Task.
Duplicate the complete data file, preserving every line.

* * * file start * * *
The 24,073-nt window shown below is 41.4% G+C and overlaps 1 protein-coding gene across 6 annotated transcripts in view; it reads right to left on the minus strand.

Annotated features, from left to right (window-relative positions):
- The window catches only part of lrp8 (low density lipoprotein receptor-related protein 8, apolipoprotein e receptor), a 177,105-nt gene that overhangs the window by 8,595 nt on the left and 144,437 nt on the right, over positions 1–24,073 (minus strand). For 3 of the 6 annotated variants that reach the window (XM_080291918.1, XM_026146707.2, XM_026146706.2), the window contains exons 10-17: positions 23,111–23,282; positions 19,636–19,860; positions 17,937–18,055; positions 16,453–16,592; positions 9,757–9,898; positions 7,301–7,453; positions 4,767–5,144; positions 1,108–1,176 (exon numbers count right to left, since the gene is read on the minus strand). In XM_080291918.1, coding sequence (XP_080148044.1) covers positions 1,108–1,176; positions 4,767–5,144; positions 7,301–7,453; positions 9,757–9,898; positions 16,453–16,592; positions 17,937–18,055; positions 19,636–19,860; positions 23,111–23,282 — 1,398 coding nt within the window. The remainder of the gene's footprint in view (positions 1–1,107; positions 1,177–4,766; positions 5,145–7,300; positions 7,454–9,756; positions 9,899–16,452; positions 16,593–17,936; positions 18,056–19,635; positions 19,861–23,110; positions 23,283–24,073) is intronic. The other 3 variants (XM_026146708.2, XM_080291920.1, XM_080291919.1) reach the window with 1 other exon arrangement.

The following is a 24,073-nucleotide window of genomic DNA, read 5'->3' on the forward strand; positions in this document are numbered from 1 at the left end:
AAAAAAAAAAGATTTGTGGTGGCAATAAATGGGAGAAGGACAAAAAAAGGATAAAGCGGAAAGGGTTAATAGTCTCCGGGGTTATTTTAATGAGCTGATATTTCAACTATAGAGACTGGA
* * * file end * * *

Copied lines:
The 24,073-nt window shown below is 41.4% G+C and overlaps 1 protein-coding gene across 6 annotated transcripts in view; it reads right to left on the minus strand.

Annotated features, from left to right (window-relative positions):
- The window catches only part of lrp8 (low density lipoprotein receptor-related protein 8, apolipoprotein e receptor), a 177,105-nt gene that overhangs the window by 8,595 nt on the left and 144,437 nt on the right, over positions 1–24,073 (minus strand). For 3 of the 6 annotated variants that reach the window (XM_080291918.1, XM_026146707.2, XM_026146706.2), the window contains exons 10-17: positions 23,111–23,282; positions 19,636–19,860; positions 17,937–18,055; positions 16,453–16,592; positions 9,757–9,898; positions 7,301–7,453; positions 4,767–5,144; positions 1,108–1,176 (exon numbers count right to left, since the gene is read on the minus strand). In XM_080291918.1, coding sequence (XP_080148044.1) covers positions 1,108–1,176; positions 4,767–5,144; positions 7,301–7,453; positions 9,757–9,898; positions 16,453–16,592; positions 17,937–18,055; positions 19,636–19,860; positions 23,111–23,282 — 1,398 coding nt within the window. The remainder of the gene's footprint in view (positions 1–1,107; positions 1,177–4,766; positions 5,145–7,300; positions 7,454–9,756; positions 9,899–16,452; positions 16,593–17,936; positions 18,056–19,635; positions 19,861–23,110; positions 23,283–24,073) is intronic. The other 3 variants (XM_026146708.2, XM_080291920.1, XM_080291919.1) reach the window with 1 other exon arrangement.

The following is a 24,073-nucleotide window of genomic DNA, read 5'->3' on the forward strand; positions in this document are numbered from 1 at the left end:
AAAAAAAAAAGATTTGTGGTGGCAATAAATGGGAGAAGGACAAAAAAAGGATAAAGCGGAAAGGGTTAATAGTCTCCGGGGTTATTTTAATGAGCTGATATTTCAACTATAGAGACTGGA